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HIV Infection More Virulent In Heterosexual Individuals: Study - medtigo

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HIV Infection More Virulent In Heterosexual Individuals: Study

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The virulence of the sickness caused by a virus is influenced by its spread.

This is because viruses may meet hurdles to their capacity to infect the host organism’s cells during transmission. A bottleneck is a term used to describe this situation.

A more substantial bottleneck causes the virus to change, allowing it to become more transmissible, or “fitter” in evolutionary terms, and hence more virulent. As a result, the transmission mechanism plays an essential role in the virus’s eventual illness.

According to Medical News Today, researchers examined the effect of the transmission route on HIV virulence, which is poorly known, in a study published in the journal PLOS Pathogens.

They compared HIV transmission during penile-vaginal intercourse in heterosexuals to HIV transmission during anal sex in males having sex with men (MSM).

This is the first large-scale study to examine the clinical impact of selection forces on HIV. This virus has infected an estimated 79.3 million individuals worldwide since its discovery.

The researchers evaluated data from previous studies involving over 340,000 HIV-positive persons to determine the impact of transmission modality on HIV virulence. They concentrated on HIV-1 infections, the most virulent variant of HIV, and account for the vast majority of diseases globally.

The researchers looked at how many CD4 T cells were present in the early stages of infection. HIV attacks CD4 T cells, a kind of immune cell, resulting in infection symptoms and, if left untreated, AIDS.

As co-author of the study, Prof. Narendra Dixit said to Medical News early CD4 T cell levels are a marker of the severity of HIV infection: “HIV predominantly infects and kills cells called CD4 T cells.” The CD4 count measures the number of these cells in our body. The lower the CD4 level, the fewer cells present, so the disease is more severe.”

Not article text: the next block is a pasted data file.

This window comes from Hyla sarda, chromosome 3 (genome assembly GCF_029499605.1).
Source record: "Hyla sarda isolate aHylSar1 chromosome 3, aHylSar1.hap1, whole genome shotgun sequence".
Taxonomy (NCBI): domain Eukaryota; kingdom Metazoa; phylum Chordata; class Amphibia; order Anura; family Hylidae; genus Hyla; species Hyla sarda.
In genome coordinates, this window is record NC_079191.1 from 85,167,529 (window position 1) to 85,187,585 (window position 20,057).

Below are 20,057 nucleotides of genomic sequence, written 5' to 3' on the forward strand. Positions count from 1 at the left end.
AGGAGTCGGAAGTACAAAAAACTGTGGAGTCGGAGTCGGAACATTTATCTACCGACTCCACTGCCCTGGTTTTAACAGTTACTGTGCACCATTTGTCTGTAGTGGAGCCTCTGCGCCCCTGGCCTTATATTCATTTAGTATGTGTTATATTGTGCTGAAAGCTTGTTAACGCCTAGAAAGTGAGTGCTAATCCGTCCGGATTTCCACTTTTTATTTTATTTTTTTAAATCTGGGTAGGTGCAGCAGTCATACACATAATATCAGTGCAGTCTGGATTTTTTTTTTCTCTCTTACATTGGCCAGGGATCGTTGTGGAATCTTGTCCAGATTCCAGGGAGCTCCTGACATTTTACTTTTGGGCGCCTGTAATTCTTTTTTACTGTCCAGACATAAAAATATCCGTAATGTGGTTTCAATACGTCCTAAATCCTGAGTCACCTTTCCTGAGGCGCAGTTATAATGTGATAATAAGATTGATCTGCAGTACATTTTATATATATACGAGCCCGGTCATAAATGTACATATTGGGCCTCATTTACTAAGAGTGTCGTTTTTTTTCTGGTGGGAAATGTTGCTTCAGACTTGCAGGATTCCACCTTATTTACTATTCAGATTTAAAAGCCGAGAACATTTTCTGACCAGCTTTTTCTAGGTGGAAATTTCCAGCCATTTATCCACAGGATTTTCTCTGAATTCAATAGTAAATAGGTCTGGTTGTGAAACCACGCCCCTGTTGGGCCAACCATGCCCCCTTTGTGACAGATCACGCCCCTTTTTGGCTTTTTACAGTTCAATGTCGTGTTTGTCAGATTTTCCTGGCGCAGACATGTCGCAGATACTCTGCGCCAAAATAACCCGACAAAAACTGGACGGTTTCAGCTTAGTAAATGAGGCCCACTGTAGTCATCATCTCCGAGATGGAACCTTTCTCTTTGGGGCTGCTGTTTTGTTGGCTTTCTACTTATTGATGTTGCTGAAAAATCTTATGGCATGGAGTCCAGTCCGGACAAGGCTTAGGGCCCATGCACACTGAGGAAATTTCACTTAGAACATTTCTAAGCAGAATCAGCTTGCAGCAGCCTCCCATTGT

Prof. Dixit and his co-author Ananthu James of the Indian Institute of Science in Bangalore, India, examined the CD4 count discrepancies between heterosexual HIV-1 infected patients and MSM.

The findings revealed that heterosexual people had a considerably higher decline in CD4 cells than MSM.

“The fact that heterosexual people’s early CD4 levels are lower than MSM indicates that transmitted strains are more virulent in the former than the latter,” Prof. Dixit told MNT.

The researchers devised a method to quantify AIDS progression that took into account differences in baseline CD4 cell counts between participants. The heterosexual group was likewise found to be much further along in AIDS development.

Even when confounding factors like viral load are taken into account, this shows that the disease caused by HIV-1 strains prevalent in heterosexual people is more severe than the disease produced by HIV-1 themes general in MSM.

This difference had been expected in prior studies, but this is the first time it has been demonstrated in a significant cohort.

The authors argue that HIV-1 strains in heterosexual people are more virulent than those in MSM due to different selection pressures occurring during transmission. This suggests that heterosexual people are more likely to get HIV-1 severe infection than MSM.

This is the first large-scale study evaluating the clinical effects of selection bias during HIV-1 transmission, and it has the potential to change intervention tactics.

Dr. Monica Gandhi, an infectious disease expert from the University of California, San Francisco, was also interviewed by MNT. “More research is needed to validate this discovery, and — with antiretroviral medication — this should not change the outcomes of heterosexual versus MSM individuals with HIV, but it is an important paper,” she stated when discussing the significance of the findings.

According to the scientists, the findings have implications for scientific understanding of HIV-1 pathogenesis, evolution, and epidemiology.

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